In November, the Food and Drug Administration (FDA) approved the use of InVisionOS, a virtual reality (VR) surgical planning tool. The software is expected to be available early next year, according to MobiHealthNews.
Canadian-based PrecisionOS got clearance for its InVisionOS tool, which allows surgeons to plan operations using VR. The software takes a patient’s CT scan and creates a 3D construction. A surgeon can view and manipulate it with an Oculus Quest 2. And then they can use VR to focus on specific anatomical regions before surgery.
PrecisionOS brings medical-grade, interactive VR and augmented reality (AR) experiences to surgical training for physicians. It is positioning its VR tool as an improved and patient-specific method of surgical planning.
Dr. Danny Goel, PrecisionOS CEO, said, “We focus on developing products that improve the confidence, competency, and proficiency of surgeons, ultimately benefiting patient outcomes.”
“Our new InVisionOS software, which took four years to develop, allows surgeons to visualize patient-specific needs and better plan for surgery,” he added.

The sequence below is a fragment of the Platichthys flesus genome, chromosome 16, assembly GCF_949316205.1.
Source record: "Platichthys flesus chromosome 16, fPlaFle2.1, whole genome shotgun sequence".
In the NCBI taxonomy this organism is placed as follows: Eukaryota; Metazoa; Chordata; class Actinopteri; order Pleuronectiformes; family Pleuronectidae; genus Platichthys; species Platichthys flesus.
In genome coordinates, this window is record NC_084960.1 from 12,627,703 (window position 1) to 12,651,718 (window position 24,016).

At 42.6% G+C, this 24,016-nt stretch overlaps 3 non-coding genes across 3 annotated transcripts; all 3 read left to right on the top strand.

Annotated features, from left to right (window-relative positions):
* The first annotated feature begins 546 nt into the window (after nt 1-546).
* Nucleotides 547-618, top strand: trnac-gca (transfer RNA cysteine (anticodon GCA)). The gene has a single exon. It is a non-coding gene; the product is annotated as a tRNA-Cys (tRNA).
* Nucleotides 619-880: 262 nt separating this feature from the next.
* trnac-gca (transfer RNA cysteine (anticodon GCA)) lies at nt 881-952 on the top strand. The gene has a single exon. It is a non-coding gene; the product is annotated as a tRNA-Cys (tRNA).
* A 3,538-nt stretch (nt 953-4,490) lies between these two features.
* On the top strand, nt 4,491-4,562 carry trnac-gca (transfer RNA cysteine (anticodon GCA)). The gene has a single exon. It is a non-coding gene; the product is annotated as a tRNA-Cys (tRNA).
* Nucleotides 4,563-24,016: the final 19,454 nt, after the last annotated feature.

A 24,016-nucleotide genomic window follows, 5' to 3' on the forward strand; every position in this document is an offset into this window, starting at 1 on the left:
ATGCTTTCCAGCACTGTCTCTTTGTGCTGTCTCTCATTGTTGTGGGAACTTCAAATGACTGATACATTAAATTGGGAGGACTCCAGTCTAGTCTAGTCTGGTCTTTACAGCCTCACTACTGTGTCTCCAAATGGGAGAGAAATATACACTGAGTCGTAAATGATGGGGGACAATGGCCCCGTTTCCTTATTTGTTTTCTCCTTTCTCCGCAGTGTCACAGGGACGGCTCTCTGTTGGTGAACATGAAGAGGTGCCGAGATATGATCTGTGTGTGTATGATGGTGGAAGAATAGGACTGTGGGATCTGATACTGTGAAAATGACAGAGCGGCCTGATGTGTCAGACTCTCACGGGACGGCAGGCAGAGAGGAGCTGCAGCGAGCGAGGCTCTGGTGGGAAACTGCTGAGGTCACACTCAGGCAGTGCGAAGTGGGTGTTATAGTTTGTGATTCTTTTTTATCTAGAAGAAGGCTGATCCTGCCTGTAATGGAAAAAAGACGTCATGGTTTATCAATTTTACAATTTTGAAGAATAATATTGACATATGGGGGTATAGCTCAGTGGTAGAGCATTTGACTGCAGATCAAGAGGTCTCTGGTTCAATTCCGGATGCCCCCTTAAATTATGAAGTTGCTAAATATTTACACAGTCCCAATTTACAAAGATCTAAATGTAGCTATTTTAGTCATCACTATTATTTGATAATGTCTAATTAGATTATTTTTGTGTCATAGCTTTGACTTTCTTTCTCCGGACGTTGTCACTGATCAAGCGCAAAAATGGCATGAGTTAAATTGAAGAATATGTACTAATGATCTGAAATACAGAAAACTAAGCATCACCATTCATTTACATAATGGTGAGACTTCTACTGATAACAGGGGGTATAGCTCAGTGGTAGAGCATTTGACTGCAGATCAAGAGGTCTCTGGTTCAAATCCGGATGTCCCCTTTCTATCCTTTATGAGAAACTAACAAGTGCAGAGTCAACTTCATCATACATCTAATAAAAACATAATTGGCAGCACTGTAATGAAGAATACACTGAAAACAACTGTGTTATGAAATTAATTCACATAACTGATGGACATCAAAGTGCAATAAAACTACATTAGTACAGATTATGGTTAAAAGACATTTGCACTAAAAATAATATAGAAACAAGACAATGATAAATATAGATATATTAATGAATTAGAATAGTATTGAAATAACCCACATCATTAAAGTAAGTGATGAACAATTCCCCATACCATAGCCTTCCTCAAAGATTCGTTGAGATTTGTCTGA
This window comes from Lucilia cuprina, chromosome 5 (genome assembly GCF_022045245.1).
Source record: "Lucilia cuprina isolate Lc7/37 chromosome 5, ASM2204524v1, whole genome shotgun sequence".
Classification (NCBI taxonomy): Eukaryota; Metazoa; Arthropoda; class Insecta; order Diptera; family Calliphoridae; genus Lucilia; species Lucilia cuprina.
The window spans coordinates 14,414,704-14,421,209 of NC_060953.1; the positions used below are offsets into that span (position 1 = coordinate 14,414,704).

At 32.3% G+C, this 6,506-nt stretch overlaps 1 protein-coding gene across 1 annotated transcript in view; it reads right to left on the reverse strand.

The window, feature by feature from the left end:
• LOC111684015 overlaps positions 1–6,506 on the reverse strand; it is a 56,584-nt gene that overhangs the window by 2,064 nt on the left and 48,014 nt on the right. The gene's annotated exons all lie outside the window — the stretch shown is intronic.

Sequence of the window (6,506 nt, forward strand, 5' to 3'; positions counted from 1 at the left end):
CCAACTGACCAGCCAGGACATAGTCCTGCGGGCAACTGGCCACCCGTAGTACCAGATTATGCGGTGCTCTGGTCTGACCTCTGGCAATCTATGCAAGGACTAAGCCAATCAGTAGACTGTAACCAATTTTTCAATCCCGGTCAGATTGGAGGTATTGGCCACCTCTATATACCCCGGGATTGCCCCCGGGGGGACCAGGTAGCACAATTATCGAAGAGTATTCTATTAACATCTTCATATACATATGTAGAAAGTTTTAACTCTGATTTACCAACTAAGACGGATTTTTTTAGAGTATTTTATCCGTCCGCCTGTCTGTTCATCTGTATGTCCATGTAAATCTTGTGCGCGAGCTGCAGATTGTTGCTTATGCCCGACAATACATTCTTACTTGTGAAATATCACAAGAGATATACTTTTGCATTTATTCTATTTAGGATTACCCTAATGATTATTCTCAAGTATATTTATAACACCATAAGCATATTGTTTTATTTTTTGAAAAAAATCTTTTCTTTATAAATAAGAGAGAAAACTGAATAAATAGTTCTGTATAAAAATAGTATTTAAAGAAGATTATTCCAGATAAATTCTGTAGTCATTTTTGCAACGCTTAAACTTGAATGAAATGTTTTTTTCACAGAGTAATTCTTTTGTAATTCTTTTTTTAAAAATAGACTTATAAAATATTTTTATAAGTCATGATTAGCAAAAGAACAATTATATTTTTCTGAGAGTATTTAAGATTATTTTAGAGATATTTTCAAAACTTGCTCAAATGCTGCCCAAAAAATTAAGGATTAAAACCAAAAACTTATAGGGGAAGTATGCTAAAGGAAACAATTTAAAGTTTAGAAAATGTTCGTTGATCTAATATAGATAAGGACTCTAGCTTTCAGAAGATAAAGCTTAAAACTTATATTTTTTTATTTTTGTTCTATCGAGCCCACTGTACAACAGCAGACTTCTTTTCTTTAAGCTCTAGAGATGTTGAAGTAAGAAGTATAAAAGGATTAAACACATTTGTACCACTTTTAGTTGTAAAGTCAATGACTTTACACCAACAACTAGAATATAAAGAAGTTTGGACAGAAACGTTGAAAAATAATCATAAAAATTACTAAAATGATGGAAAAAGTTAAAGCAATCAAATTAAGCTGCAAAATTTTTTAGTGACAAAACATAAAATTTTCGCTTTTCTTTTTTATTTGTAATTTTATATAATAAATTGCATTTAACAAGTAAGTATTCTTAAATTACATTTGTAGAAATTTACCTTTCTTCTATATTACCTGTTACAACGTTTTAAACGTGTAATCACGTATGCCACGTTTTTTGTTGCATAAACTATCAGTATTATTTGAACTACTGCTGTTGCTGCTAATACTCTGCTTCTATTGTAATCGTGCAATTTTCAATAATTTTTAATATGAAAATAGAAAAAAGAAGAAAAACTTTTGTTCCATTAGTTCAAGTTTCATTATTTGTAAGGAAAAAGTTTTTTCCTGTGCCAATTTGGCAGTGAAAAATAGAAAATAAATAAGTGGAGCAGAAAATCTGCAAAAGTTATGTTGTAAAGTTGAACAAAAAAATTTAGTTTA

VR has recently been playing a key role in healthcare, including medical education. Medical-grade VR education is delivered on a cost-effective and scalable platform.
In VR, the surgeon in training wears a headset that projects images of the operating theater and patient, creating a highly realistic and immersive experience, according to PrecisionOS. Sensors detect the motions of the hands and fingers, which manipulate the virtual instruments while performing the surgery.
In September, Japanese medical VR company Jolly Good teamed up with the Nippon Medical School to develop a VR-based platform for clinical training. The platform was developed when medical students were limited from in-person work due to the COVID-19 pandemic.
VR has also been used for prenatal education and pain management for pregnant women. In addition, it is used to train people to administer the opioid-overdose drug naloxone.